What’s Your Story?
Oh, how we love to tell stories.
We love to tell our version of what happened in a relationship.
Usually, when we tell our version of what happened in our relationship, we make ourselves out to be the victim.
How many times have you sat down after the relationship ended to tell your story to your friends? The story will always sound something like this:
I don’t understand. I loved them so much. I gave everything to them. I just don’t understand why they didn’t want me.
Victim. Your character is now the victim.
I’m going to challenge all the stories you’ve ever told in the past, especially the one that says, “I don’t understand, I loved them so much.”
Here’s the number one mistake about love that people make: they create a story about love, how they want to love, and how they want love to be—their fantasy version.
But the thing is, every single person has a way that they need to be loved; everybody’s love “talks” differently, as Gary Chapman expresses in his book The 5 Love Languages.
We usually love others in the way that we need to be loved. We don’t usually love them in the way they need to be loved.
And that’s why you can sit an ex-couple down in a room and ask them about what went wrong in the relationship. You’re very likely going to hear two different stories—two different versions of the same relationship.
The reason why love fails is because we stick with our story and we stick with our “if-theys”.
“If they would have treated me better, then…”
The next time you’re in love, love them unconditionally the way they need to be loved. And then see what happens.
See the change. See how the story becomes the romance you’ve craved, you’ve wanted, and you’ve desired your whole life.
We do this with friends. We do this with our kids. So why can’t we do this with each other? It’s a really simple process.
The next time you look back on a past relationship, ask yourself if you truly loved that person every single day the way they needed to be loved?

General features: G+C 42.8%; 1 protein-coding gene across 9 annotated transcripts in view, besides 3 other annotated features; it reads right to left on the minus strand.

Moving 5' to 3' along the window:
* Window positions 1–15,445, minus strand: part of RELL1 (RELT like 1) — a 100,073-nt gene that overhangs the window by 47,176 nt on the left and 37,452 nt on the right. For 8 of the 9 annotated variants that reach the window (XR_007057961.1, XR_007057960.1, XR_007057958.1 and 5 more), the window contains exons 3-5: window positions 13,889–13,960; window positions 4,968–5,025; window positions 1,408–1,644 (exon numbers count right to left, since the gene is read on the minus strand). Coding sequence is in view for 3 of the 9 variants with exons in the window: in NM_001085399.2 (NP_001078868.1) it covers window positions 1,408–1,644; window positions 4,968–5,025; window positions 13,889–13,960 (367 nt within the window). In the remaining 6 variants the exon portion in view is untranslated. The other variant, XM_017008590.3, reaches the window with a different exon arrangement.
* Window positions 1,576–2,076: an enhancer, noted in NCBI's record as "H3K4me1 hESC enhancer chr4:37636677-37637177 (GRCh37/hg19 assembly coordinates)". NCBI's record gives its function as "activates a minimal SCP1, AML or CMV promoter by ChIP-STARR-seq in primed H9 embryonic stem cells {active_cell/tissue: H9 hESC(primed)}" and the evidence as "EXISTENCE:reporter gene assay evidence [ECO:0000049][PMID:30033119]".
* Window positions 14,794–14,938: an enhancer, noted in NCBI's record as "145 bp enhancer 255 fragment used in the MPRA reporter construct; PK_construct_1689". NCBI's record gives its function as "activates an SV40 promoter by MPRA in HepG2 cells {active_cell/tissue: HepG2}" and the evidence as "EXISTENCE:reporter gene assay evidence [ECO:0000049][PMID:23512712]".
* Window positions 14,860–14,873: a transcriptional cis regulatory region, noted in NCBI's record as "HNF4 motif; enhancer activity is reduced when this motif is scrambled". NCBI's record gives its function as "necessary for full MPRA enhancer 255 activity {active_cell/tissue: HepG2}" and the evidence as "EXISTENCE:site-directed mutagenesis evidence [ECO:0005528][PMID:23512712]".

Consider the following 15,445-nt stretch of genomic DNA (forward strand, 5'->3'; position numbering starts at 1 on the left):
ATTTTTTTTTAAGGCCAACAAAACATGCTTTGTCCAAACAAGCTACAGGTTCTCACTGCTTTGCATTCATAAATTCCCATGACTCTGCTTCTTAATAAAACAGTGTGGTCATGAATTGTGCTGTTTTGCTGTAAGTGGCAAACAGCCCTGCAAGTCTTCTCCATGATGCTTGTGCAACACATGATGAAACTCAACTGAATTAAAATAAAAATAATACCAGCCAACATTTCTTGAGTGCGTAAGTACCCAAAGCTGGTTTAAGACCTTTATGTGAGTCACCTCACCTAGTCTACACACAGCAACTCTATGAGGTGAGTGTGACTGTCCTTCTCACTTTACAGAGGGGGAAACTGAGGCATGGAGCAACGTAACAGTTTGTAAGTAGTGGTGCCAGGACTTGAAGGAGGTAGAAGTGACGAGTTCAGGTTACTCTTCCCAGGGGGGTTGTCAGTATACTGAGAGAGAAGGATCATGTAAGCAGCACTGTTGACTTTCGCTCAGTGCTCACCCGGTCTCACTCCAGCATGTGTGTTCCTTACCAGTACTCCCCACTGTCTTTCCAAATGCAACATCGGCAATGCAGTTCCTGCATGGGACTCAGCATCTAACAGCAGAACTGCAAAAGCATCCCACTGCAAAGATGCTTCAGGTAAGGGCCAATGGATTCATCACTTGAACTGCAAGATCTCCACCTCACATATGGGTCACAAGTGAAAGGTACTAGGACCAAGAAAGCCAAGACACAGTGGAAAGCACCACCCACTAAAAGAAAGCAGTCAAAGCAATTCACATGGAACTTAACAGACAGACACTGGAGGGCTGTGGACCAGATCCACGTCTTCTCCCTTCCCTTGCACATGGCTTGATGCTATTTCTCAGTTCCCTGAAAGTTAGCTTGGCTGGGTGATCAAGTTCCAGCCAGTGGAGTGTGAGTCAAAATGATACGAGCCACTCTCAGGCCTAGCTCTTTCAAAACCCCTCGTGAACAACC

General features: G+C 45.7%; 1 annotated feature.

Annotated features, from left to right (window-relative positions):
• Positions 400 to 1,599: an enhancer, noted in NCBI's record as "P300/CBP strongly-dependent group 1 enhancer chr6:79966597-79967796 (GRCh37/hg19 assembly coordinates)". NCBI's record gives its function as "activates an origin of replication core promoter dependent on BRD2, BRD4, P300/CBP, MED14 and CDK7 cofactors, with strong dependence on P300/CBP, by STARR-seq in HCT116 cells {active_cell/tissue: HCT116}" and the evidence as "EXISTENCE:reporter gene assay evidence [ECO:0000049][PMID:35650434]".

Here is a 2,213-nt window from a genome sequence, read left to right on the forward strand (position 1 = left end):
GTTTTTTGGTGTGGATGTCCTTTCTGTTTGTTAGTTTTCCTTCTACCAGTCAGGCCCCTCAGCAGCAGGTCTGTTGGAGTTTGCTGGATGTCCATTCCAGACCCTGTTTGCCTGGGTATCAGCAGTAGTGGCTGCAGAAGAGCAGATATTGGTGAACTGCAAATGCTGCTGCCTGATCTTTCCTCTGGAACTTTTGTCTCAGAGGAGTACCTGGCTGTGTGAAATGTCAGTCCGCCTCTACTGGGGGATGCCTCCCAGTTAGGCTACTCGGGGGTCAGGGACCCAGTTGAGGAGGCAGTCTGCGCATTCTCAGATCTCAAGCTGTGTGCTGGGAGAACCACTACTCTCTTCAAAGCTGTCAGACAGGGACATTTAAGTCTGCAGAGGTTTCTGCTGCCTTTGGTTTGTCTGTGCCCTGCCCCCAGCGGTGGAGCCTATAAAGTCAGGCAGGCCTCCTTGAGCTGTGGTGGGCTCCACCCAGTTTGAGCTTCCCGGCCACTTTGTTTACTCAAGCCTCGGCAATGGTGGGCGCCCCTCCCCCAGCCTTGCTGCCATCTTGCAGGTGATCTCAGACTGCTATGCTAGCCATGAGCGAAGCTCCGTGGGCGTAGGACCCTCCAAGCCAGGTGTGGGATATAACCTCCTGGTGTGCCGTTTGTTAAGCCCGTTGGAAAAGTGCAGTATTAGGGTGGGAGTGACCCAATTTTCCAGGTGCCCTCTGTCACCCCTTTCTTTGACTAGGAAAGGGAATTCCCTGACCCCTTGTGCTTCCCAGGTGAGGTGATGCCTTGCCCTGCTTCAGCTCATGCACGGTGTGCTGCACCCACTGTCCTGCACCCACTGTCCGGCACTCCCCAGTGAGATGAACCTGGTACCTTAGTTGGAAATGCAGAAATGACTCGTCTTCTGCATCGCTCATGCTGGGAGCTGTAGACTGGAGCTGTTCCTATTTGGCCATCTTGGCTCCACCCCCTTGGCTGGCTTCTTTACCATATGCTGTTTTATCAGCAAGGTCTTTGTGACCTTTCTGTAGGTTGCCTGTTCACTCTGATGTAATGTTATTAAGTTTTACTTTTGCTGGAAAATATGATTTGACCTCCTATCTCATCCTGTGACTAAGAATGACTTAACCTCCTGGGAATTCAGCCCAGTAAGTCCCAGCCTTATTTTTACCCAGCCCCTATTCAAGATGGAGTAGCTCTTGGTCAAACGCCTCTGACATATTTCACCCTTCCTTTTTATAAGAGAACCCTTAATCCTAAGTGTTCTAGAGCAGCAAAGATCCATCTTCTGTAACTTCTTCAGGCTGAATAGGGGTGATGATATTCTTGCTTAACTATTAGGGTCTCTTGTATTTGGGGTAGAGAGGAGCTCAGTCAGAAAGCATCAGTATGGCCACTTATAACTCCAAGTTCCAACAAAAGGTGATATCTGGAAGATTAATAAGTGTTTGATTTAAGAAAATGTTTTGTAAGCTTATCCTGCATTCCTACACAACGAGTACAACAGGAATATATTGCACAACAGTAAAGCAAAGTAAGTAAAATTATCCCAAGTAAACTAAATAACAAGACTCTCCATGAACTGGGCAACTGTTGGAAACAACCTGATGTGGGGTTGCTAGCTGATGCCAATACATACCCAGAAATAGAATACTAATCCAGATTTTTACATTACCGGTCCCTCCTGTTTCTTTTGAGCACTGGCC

If you can honestly say “yes”, then you shouldn’t look back on that relationship with regret—you did everything you could, and sometimes things just don’t work out.
But if I was a betting man, I’d say that the majority of you are going to say “no”, and that’s the reason why so many of the relationships have failed in the past.
What causes us not to love somebody the way they need to be loved?
There are so many different things that cause us not to love rightly, but usually it’s because we have such an ego. We usually say to ourselves, “Well, they’re not doing what I need so I’m not going to do what they need.”
But in reality, the reason why they’re likely not giving you what you need, is because they are not fulfilled. Such a catch-22 isn’t it?
Think about all the fights you’ve had with your lover. Think about all the fights you’ve had in your relationship. It’s basically them begging to be loved the way they need to be loved by you.
But it’s your ego, your lack of compromise, your lack of willingness to do what you probably know what you should do.
So I urge everyone on this day to drop your egos.
Be the man or woman you could be and express your love rightly.
. . .
I want anyone who agrees with this post to use the comments section below to pledge to express themselves honestly, and to express their love rightly.